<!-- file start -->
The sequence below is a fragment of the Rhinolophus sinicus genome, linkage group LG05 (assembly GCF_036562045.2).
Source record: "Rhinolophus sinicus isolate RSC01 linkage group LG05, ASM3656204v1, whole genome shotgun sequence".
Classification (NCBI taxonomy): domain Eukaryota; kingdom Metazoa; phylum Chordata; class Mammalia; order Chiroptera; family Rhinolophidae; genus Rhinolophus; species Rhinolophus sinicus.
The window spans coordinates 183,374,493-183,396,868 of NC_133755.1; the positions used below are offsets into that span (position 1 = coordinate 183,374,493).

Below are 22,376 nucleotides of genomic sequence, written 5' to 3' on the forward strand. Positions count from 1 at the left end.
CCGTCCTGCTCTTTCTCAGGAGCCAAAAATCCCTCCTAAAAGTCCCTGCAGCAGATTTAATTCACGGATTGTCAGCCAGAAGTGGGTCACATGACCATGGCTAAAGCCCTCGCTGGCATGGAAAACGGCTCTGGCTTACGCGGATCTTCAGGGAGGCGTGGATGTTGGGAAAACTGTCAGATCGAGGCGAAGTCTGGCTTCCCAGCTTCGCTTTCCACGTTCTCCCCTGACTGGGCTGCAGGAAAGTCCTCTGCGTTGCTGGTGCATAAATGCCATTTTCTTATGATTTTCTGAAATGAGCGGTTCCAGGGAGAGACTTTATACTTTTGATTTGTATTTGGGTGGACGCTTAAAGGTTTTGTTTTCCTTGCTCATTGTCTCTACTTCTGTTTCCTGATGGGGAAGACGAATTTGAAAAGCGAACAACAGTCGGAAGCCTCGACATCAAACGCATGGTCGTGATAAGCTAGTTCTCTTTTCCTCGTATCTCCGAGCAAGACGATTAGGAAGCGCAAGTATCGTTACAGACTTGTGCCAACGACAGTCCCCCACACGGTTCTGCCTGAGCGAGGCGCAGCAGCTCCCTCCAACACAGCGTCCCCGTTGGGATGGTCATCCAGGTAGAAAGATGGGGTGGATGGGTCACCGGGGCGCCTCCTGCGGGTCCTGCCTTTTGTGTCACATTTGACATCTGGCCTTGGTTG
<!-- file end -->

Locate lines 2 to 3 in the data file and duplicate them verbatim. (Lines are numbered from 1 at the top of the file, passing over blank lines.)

Source record: "Rhinolophus sinicus isolate RSC01 linkage group LG05, ASM3656204v1, whole genome shotgun sequence".
Classification (NCBI taxonomy): domain Eukaryota; kingdom Metazoa; phylum Chordata; class Mammalia; order Chiroptera; family Rhinolophidae; genus Rhinolophus; species Rhinolophus sinicus.